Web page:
Double exposure photographs are a combination of two images, whether through accident or careful planning. Often, this combination leads to strange or surreal images, unlike anything you’d see in a single exposure. They have a ghostly or dreamlike quality that’s hard to copy with other techniques.
Originally, double exposures were limited to film photography, but now digital photographers can create a similar look with photo editors. However, there’s still a big difference in atmosphere between film and digital double exposures. Film images tend to look “weird” or whimsical, while digital images tend to look clean and crafted.
Though you can technically create the same image with both methods, you probably won’t. That’s because each method has a different workflow, influencing your final results.
Digital cameras allow for endless shooting and editing, while film cameras limit your shots and prevent editing. This small difference in workflow significantly changes the images you’ll ultimately create.
Below are 20 excellent double exposure photographs, 10 film and 10 digital. This way, you can get a feel for each method and decide what best fits your style.
Double Exposures with Film Cameras
Film photography has an element of luck or surprise, especially with double exposures. You can carefully plan and position your shots, but you can’t predict everything, and you can’t double-check your shots.
Some photographers love the surprises that come with film. They might take double exposures to increase the surprise, especially if they forget what photos they combined. They hope for “happy accidents” and photos so weird, they’re wonderful.
Film double exposures do require some technique, though. It’s not complicated, but there are definitely better and worse ways of taking film double exposures. Here are a couple quick guides for getting started:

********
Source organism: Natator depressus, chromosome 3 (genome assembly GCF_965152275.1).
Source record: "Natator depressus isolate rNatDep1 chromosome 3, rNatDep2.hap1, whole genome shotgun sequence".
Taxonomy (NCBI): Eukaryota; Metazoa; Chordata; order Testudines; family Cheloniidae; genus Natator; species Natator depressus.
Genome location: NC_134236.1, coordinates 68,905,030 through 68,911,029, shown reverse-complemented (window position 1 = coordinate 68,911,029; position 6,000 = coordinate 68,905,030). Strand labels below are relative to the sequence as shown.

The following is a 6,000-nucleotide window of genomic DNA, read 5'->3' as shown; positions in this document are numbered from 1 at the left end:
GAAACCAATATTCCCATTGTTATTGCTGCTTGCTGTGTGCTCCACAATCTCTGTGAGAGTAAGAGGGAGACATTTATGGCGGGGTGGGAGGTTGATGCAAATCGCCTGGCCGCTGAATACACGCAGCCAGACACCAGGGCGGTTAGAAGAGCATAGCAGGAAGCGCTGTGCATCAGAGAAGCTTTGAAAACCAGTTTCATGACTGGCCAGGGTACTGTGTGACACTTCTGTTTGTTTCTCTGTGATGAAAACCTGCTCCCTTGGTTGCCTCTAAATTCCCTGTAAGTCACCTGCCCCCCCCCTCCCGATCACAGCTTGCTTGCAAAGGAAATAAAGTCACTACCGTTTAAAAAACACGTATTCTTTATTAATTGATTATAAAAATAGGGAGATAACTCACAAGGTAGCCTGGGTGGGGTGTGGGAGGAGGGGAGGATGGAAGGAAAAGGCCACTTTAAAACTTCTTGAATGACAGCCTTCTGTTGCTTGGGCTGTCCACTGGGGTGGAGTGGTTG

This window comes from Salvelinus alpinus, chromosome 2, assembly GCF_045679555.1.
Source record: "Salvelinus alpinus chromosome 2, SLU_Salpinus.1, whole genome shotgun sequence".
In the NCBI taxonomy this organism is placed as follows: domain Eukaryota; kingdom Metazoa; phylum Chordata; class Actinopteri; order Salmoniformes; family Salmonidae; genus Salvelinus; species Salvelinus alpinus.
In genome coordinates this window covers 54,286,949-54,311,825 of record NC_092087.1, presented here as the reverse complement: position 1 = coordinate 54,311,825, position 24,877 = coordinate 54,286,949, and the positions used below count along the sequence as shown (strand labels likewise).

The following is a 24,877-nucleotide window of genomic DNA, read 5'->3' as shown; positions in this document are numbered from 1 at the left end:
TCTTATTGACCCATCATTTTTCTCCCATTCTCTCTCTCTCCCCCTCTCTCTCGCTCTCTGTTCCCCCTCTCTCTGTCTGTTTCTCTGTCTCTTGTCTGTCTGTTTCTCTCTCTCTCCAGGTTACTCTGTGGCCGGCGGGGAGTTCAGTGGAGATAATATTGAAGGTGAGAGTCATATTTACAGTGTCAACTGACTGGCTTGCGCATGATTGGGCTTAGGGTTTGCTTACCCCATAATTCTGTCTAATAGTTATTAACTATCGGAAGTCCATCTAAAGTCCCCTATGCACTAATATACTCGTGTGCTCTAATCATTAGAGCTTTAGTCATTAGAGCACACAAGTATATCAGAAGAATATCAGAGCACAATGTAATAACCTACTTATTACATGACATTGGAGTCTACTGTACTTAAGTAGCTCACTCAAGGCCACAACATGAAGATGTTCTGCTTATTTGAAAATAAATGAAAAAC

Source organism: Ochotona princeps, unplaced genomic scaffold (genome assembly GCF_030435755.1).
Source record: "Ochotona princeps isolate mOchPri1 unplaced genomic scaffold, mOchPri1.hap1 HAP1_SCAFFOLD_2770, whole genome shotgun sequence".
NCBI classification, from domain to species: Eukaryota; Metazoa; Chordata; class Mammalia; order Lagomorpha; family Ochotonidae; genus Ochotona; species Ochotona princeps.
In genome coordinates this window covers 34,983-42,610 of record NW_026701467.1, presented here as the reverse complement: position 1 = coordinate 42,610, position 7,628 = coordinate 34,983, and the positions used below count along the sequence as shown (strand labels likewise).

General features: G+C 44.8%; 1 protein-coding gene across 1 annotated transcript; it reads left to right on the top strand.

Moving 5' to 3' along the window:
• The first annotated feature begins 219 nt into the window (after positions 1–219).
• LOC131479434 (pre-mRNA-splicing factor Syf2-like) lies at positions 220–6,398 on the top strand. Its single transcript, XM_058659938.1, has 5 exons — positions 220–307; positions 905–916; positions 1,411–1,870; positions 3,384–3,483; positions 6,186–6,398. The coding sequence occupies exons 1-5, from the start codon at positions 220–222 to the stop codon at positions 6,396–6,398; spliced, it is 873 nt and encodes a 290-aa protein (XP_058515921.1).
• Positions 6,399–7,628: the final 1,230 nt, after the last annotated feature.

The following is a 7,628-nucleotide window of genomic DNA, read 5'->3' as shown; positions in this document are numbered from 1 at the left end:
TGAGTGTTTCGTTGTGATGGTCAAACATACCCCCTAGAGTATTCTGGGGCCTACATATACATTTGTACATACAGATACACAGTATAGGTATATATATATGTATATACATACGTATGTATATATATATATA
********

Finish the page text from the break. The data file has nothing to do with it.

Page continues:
“Film Soup” is another cool technique to try. Basically, after shooting your film, you boil the film canister for 10 minutes in water or chemicals, then leave it to soak for 24+ hours. After that, you rinse the canister, let it dry for a day, and then develop it. For full instructions, read the recipe from photographer Richard PJ Lambert.
Double Exposures with Digital Cameras
Digital cameras give you complete control over how your double exposures look. You can take as many shots as you want and choose the perfect ones for the image. Then, you can change and rearrange nearly anything during post-processing.
This total control can be a double-edged sword. On the one hand, you can create stunning, imaginative images relatively easily (and cheaply). On the other hand, you might spend hours trying to get your image just right, only to feel like it’s still imperfect.
In this respect, digital cameras are less carefree than film cameras. But if you’re comfortable with photo editing and don’t have a film camera to play around with, it’s still a great way to go.
Here’s a list of Photoshop tutorials and tips for creating digital double exposures. If you’re using a smartphone, the process is even easier. You just download a good photo editing app like Snapseed or Afterlight, and you’re good to go!